Let's Get Together*
by Jane Hilburt-Davis
This is not an article about being a
better family business consultant, a more successful family business or even a
more respected family researcher. Rather this is an article challenging some of
our assumptions and appealing for increased collaboration between researchers
and practitioners. Despite years of consulting to family businesses, our
knowledge of what really works in practice is in the elemental stages and we
all need to be aware of our own assumptions, biases, orthodoxies and not
mistake them for facts. Our ‘best practices’ have generally been borrowed from
other professions such as management, family therapy, and organization
development. Some widely believed ‘facts’ are as yet unsupported by data: (1)
family councils improve family relationships; (2) outside directors improve
firm performance; (3) it’s always healthy to express and vent emotions; (4)
earlier experiences have a greater influence on personality than adult events;
and (5) empathy is always a good thing. (*See footnotes below)
Yet we practitioners continue to use
the term ‘best practices’ and offer advice freely without even a nod to what
data exists. Likewise researchers are more often than not driven by holes in
the existing research, academic-career concerns rather than practical questions
or needs. This gap is costly to our clients.
In the May 2011 Smithsonian Magazine
James Gleick discusses memes (first described by Dawkins in The Selfish Gene), units of information
or ideas, not necessarily factual but assumed true, that spread like viruses,
infiltrating the metaphorical DNA of our perspectives and discourses. Many of
our own memes float in and out of our conferences, publications and
conferences. A perfect example of
one of our most persistent memes has been ‘shirtsleeves to shirtsleeves in
three generations’ which was recently challenged by the Joe Goodman longevity study. (Hats off to Joe Goodman and the
researchers at the STEP project at Babson College.)
long as practitioners see research as largely inaccessible, impractical or
irrelevant and researchers assume that practitioners ignore their work or worse
consider them to be only concerned about getting clients, this will continue.
But there are some examples of collaboration beginning: (1) In 2005 FFI formed
the Family Advisory Committee to “provide advice and commentary to the FFI
Board and management and to challenge and respond to objectives brought forward
by FFI from the family business owners’ point of view. (2) Family business
forums invite consultants to present and be challenged by their members; and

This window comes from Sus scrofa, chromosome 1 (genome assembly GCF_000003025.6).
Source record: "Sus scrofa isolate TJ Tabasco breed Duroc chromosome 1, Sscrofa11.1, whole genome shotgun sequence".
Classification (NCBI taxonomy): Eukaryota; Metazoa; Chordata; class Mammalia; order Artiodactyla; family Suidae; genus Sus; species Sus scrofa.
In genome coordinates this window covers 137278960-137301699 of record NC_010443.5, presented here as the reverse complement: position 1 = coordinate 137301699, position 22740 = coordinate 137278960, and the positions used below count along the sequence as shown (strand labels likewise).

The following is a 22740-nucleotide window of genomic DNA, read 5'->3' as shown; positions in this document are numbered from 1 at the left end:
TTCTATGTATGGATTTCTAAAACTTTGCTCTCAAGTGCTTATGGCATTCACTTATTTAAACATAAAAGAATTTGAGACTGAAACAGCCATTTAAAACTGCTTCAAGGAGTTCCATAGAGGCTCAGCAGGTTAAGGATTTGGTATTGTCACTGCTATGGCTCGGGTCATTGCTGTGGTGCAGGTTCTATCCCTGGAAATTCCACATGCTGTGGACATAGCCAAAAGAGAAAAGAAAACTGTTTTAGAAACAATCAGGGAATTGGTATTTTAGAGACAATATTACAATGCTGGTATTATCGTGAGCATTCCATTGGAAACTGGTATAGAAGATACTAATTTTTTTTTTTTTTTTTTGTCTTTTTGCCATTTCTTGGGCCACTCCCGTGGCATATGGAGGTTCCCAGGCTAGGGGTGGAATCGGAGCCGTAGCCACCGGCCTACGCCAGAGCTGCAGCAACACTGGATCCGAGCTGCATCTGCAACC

(3) Research forums like FERC and IFERA welcome practitioners. But there is still a huge gap in
effective collaborations and much to be done. I offer a few suggestions here.
(Some of these came from the participants at Pramodita Sharma and my
presentation at the 25th FFI Annual Conference in Boston this year,
“Persistent 5@ 25”):
- Keep up with
- Appreciate the
practical applications of the research and use it in practice directly or
indirectly by letting clients know how this is important.
- Participate in research conferences, communicating ideas and
questions for future research
- Collect hard
data on your own practices, both successes and failures
- Keep up with
practitioners’ experiences and their latest ideas
- Having ongoing
conversations with practitioners regarding what’s relevant to them and
questions they have.
- Attend practitioners’ conference and participate actively,
speaking up and sharing what’s supported by research and what’s not.
research projects that challenge the myths, memes, and assumptions in the
conclusion, in order to narrow the gap between practitioners and researchers,
we need to begin to talk to one another on a consistent basis. We need to
comment on each others’ work, give objective and critical feedback, and take
time to understand each others’ challenges. If we believe that the gap is
costly in the long run to family businesses, then, it’s time we all took a more
active role in understanding and supporting each other in this most challenging
meetings can improve family relations and build cohesion, but the jury is still
out on Family Councils.
directors improve board performance but there are inconclusive results with
relationship between outside directors and firm performance.
chronic suppression of feelings is unhealthy but whether or not it is healthy
to express emotions depends on many factors: the situation, the people
involved, and how the emotions are expressed. In fact, the ‘venting’ may at
times make things worse since old trauma sits in the limbic area of the brain
and words are not enough.
the new findings of neuroscience, the brain we’re born with is not the brain we
die with. Throughout our lives, due to the brain’s plasticity, it changes
constantly as a result of conversations, experiences, and relationships.
key is knowing when empathy is called for and when it is detrimental, that is,
when gets in way of cognitive problem solving. We need balance especially when
working as professionals with our clients. (There is some evidence that
building empathy helps with conflict management.)
published in Family Business WIKI
< Return to Resources